Marketplace - American Public Media

Sean Parker donates $24 million for allergy research

Thu, 2014-12-25 07:57

Sean Parker, the tech entrepreneur who founded Napster and the first president of Facebook, donated $24 million to Stanford University to create a center for allergy research.

Parker suffered from severe food allergies all his life, and with his gift, joins a long line of philanthropists who have given large donations to cure or alleviate diseases that affect them personally.

Parker and other young tech entrepreneurs differ slightly from their predecessors in that they're likely to donate large sums directly to an academic or medical institution rather than starting a foundation of their own. 

Retailers hope for one last Christmas shopping push

Thu, 2014-12-25 07:53

Just like past years, stores will open early on December 26 to try to draw shoppers in with deep discounts. It’s a way for retailers to get one last revenue push before the new year, and to clear inventory that didn’t sell before Christmas. 

This year, the calendar is more favorable than usual for retailers because of the three-day weekend. Many workers will take off Friday — and hopefully shop. “Giving people more time to shop, giving them a little bit more room, and giving them a little bit more money in their pocket thanks to lower gas prices, could make a difference for retailers,” says Claes Bell, an analyst at Bankrate.com.

Economist Chris Christopher at IHS says consumers are heading into 2015 more optimistic about job prospects and personal finances than in previous years. He predicts retail sales for the 2014 holiday season will rise more than 4 percent, compared to the 3.1 percent increases in 2012 and 2013.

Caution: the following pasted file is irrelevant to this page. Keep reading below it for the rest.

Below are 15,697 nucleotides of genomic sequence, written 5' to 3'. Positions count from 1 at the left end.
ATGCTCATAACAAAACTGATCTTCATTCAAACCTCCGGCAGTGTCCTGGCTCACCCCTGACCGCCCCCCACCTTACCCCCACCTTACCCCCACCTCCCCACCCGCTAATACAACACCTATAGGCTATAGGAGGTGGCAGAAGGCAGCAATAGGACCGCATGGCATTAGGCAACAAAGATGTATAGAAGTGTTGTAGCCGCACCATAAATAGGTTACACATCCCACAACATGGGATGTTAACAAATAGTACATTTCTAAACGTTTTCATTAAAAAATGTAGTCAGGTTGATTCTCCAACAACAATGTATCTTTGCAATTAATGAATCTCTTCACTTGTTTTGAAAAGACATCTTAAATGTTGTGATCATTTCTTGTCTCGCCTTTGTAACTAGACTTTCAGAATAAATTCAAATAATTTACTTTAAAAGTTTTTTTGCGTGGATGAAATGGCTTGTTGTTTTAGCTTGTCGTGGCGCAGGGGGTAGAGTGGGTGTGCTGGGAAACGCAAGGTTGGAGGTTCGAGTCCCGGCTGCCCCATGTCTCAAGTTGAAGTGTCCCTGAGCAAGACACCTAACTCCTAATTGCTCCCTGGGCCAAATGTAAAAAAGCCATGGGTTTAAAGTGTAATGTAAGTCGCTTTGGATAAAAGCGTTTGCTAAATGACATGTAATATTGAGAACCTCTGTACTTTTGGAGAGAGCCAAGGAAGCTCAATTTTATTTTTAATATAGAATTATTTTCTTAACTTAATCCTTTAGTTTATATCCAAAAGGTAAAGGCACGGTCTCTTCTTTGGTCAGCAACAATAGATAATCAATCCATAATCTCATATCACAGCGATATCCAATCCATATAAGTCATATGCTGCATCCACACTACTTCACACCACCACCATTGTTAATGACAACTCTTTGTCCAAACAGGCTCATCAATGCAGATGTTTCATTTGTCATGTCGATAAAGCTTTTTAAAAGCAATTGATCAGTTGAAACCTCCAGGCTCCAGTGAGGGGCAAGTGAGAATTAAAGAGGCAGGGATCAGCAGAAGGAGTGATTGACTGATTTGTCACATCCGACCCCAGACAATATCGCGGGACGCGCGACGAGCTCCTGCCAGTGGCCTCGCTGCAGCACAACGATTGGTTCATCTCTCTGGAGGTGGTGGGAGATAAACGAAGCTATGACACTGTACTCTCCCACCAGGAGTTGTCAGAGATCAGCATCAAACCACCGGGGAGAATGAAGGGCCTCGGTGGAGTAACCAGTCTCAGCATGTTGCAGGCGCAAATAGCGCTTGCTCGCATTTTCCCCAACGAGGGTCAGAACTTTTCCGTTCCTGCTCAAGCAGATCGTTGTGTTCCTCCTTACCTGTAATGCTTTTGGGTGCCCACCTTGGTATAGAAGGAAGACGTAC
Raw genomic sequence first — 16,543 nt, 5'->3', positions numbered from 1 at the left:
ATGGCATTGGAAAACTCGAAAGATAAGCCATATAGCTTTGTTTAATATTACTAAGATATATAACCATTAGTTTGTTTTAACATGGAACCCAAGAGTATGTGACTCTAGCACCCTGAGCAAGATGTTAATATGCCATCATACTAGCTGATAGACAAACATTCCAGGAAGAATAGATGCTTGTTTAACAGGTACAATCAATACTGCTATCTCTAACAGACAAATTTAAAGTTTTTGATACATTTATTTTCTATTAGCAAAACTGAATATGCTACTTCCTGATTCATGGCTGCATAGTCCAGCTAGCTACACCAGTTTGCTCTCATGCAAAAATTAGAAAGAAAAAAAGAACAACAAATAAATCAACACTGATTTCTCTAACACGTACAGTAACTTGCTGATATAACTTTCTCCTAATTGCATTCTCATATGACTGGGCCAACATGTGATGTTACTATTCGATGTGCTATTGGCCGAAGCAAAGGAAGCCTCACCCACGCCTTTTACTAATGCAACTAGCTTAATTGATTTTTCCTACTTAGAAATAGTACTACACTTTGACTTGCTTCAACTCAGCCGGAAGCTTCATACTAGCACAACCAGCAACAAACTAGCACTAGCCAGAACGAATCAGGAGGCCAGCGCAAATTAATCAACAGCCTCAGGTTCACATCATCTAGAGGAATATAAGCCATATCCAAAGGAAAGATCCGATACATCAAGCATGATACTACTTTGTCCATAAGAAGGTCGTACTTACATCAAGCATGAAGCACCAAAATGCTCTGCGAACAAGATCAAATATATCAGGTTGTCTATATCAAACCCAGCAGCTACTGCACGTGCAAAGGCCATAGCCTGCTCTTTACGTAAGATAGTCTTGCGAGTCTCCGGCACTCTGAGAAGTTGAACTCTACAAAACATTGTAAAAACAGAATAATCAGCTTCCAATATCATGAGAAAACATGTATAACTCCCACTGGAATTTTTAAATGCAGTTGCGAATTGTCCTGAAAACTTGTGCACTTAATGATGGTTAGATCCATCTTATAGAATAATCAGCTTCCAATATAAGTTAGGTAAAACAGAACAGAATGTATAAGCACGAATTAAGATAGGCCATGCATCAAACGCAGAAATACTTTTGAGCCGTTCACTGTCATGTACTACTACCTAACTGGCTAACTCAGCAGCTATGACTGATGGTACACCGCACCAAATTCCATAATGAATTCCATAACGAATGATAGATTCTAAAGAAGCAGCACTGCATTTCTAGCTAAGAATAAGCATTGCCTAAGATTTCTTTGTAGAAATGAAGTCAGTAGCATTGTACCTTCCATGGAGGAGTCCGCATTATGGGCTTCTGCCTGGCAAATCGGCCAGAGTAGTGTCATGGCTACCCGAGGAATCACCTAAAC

At a Christmas Eve open-air craft market called "Festival of the Last-Minute" in Portland, Oregon, shoppers were mixed on whether they wanted to go back out for more shopping on the post-Christmas weekend. “I have in the past, but I probably won’t now, I probably won’t brave the crowds,” says Britt Fredrickson, who has two young children. “I just don’t need any more stuff right now.”

But Jessica Martin-Weber, who has six daughters, said she’s looking forward to getting out. “My husband and I typically get the day after Christmas or the day after that, where we go catch a movie and we do some shopping.”

Would you like a cat with your cappuccino?

Thu, 2014-12-25 02:30

It’s 10:00 AM and Sara Pritchard is at a cafe in Oakland. But instead of tapping at a computer or chatting with a friend, she’s stalking the room looking for the perfect cat to snuggle. She's at the new Cat Town Cafe, the first Cat Cafe in America.